» This Story:Read +|Watch +| Comments

The Breaking News Blog

All the latest news from the District, Maryland and Virginia

Downtown D.C. development holdout saw a likely fortune vanish

Once, developers were offering him millions for his townhouse on Massachusetts Avenue NW. But now, by any measure, Austin Spriggs is a man who missed his champagne moment.

Network News

X Profile
View More Activity
Discussion Policy
Comments that include profanity or personal attacks or other inappropriate comments or material will be removed from the site. Additionally, entries that are unsigned or contain "signatures" by someone other than the actual author will be removed. Finally, we will take steps to block users who violate any of our posting standards, terms of use or privacy policies or any other policies governing this site. Please review the full rules governing commentaries and discussions. You are fully responsible for the content that you post.
Washington Post Staff Writer
Friday, June 18, 2010

At the dizzying height of the real estate boom, Austin Spriggs had the equivalent of a golden lottery ticket: a downtown Washington townhouse on precisely the red-hot block where developers hoped to build hundreds of swanky condominiums and offices.

This Story

In and out of his office the developers paraded, offering Spriggs millions for the building that had housed his small architecture firm since 1980. Each time, Spriggs told them no, holding out for more money. Then, as offers dried up, he vowed to turn the place into a pizzeria that would feed newcomers to the once-forgotten strip along Massachusetts Avenue, east of the Washington Convention Center.

At a time when mountains of cash were being made in real estate, Spriggs's resistance became the talk of Washington and beyond.

Four years later, the block-long crater that surrounded Spriggs's building is occupied by glass, steel and brick towers. The pizzeria never opened. Two months ago, after his bank threatened foreclosure, Spriggs put the property up for sale for $1.5 million, nearly half of what one developer had once hoped to pay him.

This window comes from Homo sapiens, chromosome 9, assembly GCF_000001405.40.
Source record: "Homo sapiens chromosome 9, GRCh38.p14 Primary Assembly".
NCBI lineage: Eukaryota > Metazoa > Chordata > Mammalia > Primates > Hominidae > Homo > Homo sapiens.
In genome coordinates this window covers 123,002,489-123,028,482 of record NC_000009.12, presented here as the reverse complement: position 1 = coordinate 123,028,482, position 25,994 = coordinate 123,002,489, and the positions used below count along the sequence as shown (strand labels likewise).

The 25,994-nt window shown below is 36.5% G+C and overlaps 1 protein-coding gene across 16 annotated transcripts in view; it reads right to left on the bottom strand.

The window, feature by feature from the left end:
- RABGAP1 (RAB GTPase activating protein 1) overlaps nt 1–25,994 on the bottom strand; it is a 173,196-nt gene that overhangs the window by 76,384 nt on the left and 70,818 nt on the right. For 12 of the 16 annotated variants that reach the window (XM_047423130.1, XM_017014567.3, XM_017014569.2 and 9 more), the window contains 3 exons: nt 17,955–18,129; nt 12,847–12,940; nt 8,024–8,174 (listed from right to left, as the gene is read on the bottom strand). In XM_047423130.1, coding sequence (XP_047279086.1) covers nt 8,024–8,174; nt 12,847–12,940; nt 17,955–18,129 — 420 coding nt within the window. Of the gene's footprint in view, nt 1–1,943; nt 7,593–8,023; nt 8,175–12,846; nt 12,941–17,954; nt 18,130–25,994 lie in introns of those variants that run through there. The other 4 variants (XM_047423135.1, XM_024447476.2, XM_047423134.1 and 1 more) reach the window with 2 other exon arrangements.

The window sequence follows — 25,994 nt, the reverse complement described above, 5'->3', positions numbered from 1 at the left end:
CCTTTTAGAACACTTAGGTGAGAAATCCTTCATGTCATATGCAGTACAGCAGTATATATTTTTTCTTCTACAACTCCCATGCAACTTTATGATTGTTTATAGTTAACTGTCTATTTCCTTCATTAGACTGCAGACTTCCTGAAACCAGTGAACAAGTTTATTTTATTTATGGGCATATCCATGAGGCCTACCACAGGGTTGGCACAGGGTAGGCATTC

No offer has been made.

In any life, there can be moments when one's fortune changes in a seismic way, when unforeseen doors open and opportunities bloom. The lynchpin might be a winning lottery ticket or a new job or a piece of real estate everyone wants.

By any measure, Austin Spriggs is a man who missed his Champagne moment.

How Spriggs views his fate is hard to know.

"I don't mean to be impolite, but I'm not going to discuss it," he said in a soft voice before hanging up the phone at his office, which he relocated to Silver Spring. Angela Spriggs, his daughter and business partner, did not return a call seeking comment.

Spriggs's refusal to cash in at the market's peak is an enduring riddle for the developers who tried to persuade him, for anyone chasing that all-too-human dream of chortling all the way to the bank.

"I'm haunted by it," said Jackson Prentice, a broker who on behalf of the Trammell Crow development company said he offered Spriggs $2.75 million for the property, between Fourth and Fifth streets on Massachusetts Avenue NW.

"I said to him, 'Austin: This is like hitting the lottery. It could be something not just for you, but for your whole family,' " Prentice recalled. "I told him, 'You won't see this price again. Once they build around you, you're done.' I kept telling him, but I just couldn't get through."

CONTINUED     1        >

» This Story:Read +|Watch +| Comments

More in the D.C. Section

Fixing D.C. Schools

Fixing D.C. Schools

The Washington Post investigates the state of the schools and the lessons of failed and successful reforms.



Use Neighborhoods to learn about Washington, D.C., Maryland and Virginia communities.

Top High Schools

Top High Schools

Jay Mathews identifies the nation's most challenging high schools and explains why they're best.

Facebook Twitter RSS
© 2010 The Washington Post Company

Network News

X My Profile
View More Activity